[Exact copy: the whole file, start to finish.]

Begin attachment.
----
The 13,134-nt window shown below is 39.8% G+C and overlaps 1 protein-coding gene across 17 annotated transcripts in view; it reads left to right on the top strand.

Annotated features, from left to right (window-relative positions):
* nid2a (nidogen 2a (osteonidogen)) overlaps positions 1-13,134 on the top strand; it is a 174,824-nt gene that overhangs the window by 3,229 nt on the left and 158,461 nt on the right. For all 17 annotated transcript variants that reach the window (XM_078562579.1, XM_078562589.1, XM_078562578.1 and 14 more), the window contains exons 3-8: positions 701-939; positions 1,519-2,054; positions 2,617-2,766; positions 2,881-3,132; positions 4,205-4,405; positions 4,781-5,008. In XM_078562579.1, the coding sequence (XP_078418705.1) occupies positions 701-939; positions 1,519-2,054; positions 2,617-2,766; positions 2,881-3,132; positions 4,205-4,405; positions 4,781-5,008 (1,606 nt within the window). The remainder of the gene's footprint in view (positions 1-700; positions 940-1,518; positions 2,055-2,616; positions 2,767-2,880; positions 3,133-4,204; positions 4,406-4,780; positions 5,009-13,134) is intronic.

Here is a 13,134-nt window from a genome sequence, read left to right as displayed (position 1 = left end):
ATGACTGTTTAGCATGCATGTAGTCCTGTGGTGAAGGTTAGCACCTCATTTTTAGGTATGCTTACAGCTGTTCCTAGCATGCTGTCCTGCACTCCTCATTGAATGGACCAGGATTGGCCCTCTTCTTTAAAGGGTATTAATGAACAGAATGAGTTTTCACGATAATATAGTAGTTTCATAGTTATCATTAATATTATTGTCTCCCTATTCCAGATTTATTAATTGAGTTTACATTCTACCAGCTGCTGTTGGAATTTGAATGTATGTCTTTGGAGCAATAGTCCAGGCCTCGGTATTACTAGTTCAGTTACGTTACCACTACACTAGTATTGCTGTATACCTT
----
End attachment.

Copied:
The 13,134-nt window shown below is 39.8% G+C and overlaps 1 protein-coding gene across 17 annotated transcripts in view; it reads left to right on the top strand.

Annotated features, from left to right (window-relative positions):
* nid2a (nidogen 2a (osteonidogen)) overlaps positions 1-13,134 on the top strand; it is a 174,824-nt gene that overhangs the window by 3,229 nt on the left and 158,461 nt on the right. For all 17 annotated transcript variants that reach the window (XM_078562579.1, XM_078562589.1, XM_078562578.1 and 14 more), the window contains exons 3-8: positions 701-939; positions 1,519-2,054; positions 2,617-2,766; positions 2,881-3,132; positions 4,205-4,405; positions 4,781-5,008. In XM_078562579.1, the coding sequence (XP_078418705.1) occupies positions 701-939; positions 1,519-2,054; positions 2,617-2,766; positions 2,881-3,132; positions 4,205-4,405; positions 4,781-5,008 (1,606 nt within the window). The remainder of the gene's footprint in view (positions 1-700; positions 940-1,518; positions 2,055-2,616; positions 2,767-2,880; positions 3,133-4,204; positions 4,406-4,780; positions 5,009-13,134) is intronic.

Here is a 13,134-nt window from a genome sequence, read left to right as displayed (position 1 = left end):
ATGACTGTTTAGCATGCATGTAGTCCTGTGGTGAAGGTTAGCACCTCATTTTTAGGTATGCTTACAGCTGTTCCTAGCATGCTGTCCTGCACTCCTCATTGAATGGACCAGGATTGGCCCTCTTCTTTAAAGGGTATTAATGAACAGAATGAGTTTTCACGATAATATAGTAGTTTCATAGTTATCATTAATATTATTGTCTCCCTATTCCAGATTTATTAATTGAGTTTACATTCTACCAGCTGCTGTTGGAATTTGAATGTATGTCTTTGGAGCAATAGTCCAGGCCTCGGTATTACTAGTTCAGTTACGTTACCACTACACTAGTATTGCTGTATACCTT